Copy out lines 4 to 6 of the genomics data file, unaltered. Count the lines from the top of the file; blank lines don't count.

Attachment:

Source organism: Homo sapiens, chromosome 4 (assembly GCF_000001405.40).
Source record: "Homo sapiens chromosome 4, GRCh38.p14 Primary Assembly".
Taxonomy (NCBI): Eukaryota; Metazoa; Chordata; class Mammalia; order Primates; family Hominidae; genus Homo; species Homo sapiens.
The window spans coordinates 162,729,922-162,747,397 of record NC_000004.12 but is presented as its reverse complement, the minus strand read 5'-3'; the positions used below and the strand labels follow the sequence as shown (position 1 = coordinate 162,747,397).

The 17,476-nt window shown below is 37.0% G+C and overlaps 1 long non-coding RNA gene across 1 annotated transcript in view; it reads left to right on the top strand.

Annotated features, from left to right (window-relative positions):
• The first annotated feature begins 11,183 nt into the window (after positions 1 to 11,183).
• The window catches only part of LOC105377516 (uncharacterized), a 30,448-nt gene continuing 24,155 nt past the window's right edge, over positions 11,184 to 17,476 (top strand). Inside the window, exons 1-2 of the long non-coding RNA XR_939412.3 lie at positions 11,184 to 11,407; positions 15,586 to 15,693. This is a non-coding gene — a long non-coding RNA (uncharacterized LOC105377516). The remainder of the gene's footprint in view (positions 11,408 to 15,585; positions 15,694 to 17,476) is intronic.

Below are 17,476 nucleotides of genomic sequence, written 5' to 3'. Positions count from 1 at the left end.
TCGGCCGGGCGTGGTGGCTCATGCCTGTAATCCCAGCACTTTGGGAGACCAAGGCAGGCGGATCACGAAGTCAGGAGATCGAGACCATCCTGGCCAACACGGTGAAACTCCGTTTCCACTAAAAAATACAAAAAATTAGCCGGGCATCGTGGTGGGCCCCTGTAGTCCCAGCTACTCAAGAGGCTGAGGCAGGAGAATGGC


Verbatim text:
The window spans coordinates 162,729,922-162,747,397 of record NC_000004.12 but is presented as its reverse complement, the minus strand read 5'-3'; the positions used below and the strand labels follow the sequence as shown (position 1 = coordinate 162,747,397).

The 17,476-nt window shown below is 37.0% G+C and overlaps 1 long non-coding RNA gene across 1 annotated transcript in view; it reads left to right on the top strand.

Annotated features, from left to right (window-relative positions):